Software such as Ableton Live makes it easy to mash together songs of disparate key and tempo to create a novel new track - we're talkin' 'bout mash-ups. Couple that with powerful EQs and an internet's worth of material, and you can see why the mash-up quickly became an online phenomenon.
Thing is, to get really creative, you'll want to break the track down into its constituent elements as far as possible. Enter MashTactic, a VST/AU plug-in…
Unlike software such as Celemony Melodyne editor (with its Direct Note Access), MashTactic doesn't analyse harmonics and separate music into notes but instead provides sharp filtering across eight 'zones', each spanning a certain area of the frequency range and stereo field. The main display is based on an X-Y controller (stereo field and frequency, respectively).
You draw in a range for each zone: drag the corners to resize it, or click in the middle to drag the whole zone around. A zone can be rectangular or elliptical - we found the latter to be more useful for isolating parts in a clean, natural manner.
To help you position your zones, the graph displays dancing dots showing at which frequencies and stereo positions the signal is active - this is actually very useful.
Each zone's signal is split into an attack phase (called 'onset') and a sustain section.
Both can have their levels adjusted, and the onset length can be set, letting you either remove, isolate or boost the transients. For example, you can reduce unwanted percussion to help further isolate a vocal part.
Once you've set your bands, you can wield the powerful Exclusion Gain control, to cut or boost the entire signal that falls outside the zones - this is key to isolating or removing parts of a complete track.
Our only issue is that the lower half of the knob ranges from -inf dB to 0dB at the 12 o'clock position, while the upper half uses the same amount of travel for just +6dB of gain. This makes it trickier to precisely set the lower half, which you'll use more often, since you'll most often be cutting.
Lastly, there's the mysterious Frame Averaging control, which influences how the transient detection responds.
MashTactic is great for isolating vocals from the rest of a track. In this latter capacity, the onset and sustain gain controls excel, allowing you to smooth the transients of percussive sounds (eg, snares).
It does tend to produce a pumping effect, similar to sidechaining, but this can actually sound cool when the vocal is placed over another strong beat - and the effect can be smoothed over using compression.
You can extract any type of sound, not just vocals, though the quality of results depends a lot on the original material and the sound you're trying to extract, so you have to try it and see.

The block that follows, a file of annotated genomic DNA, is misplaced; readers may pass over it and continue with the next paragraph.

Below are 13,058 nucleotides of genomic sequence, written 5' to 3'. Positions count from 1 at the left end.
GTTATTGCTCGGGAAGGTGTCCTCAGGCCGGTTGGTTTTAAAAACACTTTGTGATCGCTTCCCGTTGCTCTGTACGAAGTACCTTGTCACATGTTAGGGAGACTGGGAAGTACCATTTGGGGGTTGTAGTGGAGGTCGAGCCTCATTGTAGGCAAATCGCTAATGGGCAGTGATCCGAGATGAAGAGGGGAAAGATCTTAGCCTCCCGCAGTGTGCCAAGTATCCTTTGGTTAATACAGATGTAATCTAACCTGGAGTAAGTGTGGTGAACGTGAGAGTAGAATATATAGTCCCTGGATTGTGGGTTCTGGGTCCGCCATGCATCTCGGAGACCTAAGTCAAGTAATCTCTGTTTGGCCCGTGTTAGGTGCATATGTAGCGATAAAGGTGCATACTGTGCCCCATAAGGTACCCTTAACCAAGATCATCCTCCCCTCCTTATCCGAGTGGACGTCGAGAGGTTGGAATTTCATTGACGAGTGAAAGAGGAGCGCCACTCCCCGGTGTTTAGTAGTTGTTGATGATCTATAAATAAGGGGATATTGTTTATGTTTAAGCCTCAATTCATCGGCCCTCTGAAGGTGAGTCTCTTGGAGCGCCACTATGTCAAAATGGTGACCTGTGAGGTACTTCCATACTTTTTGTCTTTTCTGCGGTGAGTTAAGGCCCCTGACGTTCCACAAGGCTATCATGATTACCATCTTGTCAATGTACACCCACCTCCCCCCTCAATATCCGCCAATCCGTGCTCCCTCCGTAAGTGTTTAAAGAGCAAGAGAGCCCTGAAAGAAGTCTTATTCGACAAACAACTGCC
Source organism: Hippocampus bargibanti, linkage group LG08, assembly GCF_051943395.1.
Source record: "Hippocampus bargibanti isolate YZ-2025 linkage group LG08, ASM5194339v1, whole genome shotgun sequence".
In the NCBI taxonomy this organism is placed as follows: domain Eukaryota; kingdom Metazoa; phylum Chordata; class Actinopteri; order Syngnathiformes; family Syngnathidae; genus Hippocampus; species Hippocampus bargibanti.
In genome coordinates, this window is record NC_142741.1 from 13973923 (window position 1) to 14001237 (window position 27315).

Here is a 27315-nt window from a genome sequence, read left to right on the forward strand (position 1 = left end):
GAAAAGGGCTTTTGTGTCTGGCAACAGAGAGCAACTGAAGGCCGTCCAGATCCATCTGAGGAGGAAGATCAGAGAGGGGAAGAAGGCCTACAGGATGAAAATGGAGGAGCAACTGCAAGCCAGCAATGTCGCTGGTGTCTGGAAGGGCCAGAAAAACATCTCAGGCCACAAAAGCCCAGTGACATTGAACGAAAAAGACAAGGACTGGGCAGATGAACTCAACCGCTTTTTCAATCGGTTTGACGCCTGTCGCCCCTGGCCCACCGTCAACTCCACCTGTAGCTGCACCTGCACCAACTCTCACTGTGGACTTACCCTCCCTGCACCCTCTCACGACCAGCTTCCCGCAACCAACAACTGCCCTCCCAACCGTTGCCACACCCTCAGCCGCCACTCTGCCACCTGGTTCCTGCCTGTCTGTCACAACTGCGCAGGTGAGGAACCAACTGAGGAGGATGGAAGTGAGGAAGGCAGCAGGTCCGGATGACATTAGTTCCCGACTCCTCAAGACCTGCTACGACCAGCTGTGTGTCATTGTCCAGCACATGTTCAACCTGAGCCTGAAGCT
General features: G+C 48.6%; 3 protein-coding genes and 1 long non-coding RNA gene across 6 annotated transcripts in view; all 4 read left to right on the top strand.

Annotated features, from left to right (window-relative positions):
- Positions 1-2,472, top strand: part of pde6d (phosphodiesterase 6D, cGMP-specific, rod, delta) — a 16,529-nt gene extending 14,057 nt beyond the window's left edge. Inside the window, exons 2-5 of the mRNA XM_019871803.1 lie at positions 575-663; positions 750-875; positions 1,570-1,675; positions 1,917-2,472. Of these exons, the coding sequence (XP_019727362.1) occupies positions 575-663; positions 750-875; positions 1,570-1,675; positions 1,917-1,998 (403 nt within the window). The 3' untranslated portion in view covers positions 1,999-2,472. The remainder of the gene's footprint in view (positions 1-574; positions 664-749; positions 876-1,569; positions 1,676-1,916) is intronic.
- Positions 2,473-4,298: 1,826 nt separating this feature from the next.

We have to stress that, as with all 'unmixing' software, the results of isolation (and removal) are rarely transparent. If you're expecting to pull out elements from a full mix and have them sound as if you'd solo'ed a track, well, you're going to be disappointed.
However, the results are often highly usable in a mix context, and it's great for isolating traditional-sounding samples with a minimum of hassle. In this capacity, it's a perfect accompaniment for Ableton Live, in fact.
In a future version, we'd love to have a 'mixer' screen for the main settings, which need a bit of tweaking once you're in the mix.
It would be a godsend to have the controls (including solo controls) for each of the eight zones lined up vertically and laid out side by side. That way you could tweak the lot at once, adjusting for any interactions between them.
Another nice option would be to have some extended stereo/mono field controls at the input stage, similar to those in Vengeance Sound's Stereo Bundle.
We also wouldn't say no to input and output level meters either, as the plug-in can have a huge impact on signal level. Finally, having tabs for easily selecting which zone you'd like to move or resize would be handy.
However, it's a bit premature of us to be talking about version 2. Overall, MashTactic is a well executed and impressive plug-in that gives useful results and is easy to use and understand.
Hear the QuikQuak MashTactic in action...
Fast, effective and easy to use, useful transient controls and visual interface, perfectly calibrated ellipse setting.
Doesn't give perfect results, gain control response not ideal.
If you've ever wanted to extract a sample from a mix, this would have helped. Fact.
All MusicRadar's reviews are by independent product specialists, who are not aligned to any gear manufacturer or retailer. Our experts also write for renowned magazines such as Guitarist, Total Guitar, Computer Music, Future Music and Rhythm. All are part of Future PLC, the biggest publisher of music making magazines in the world.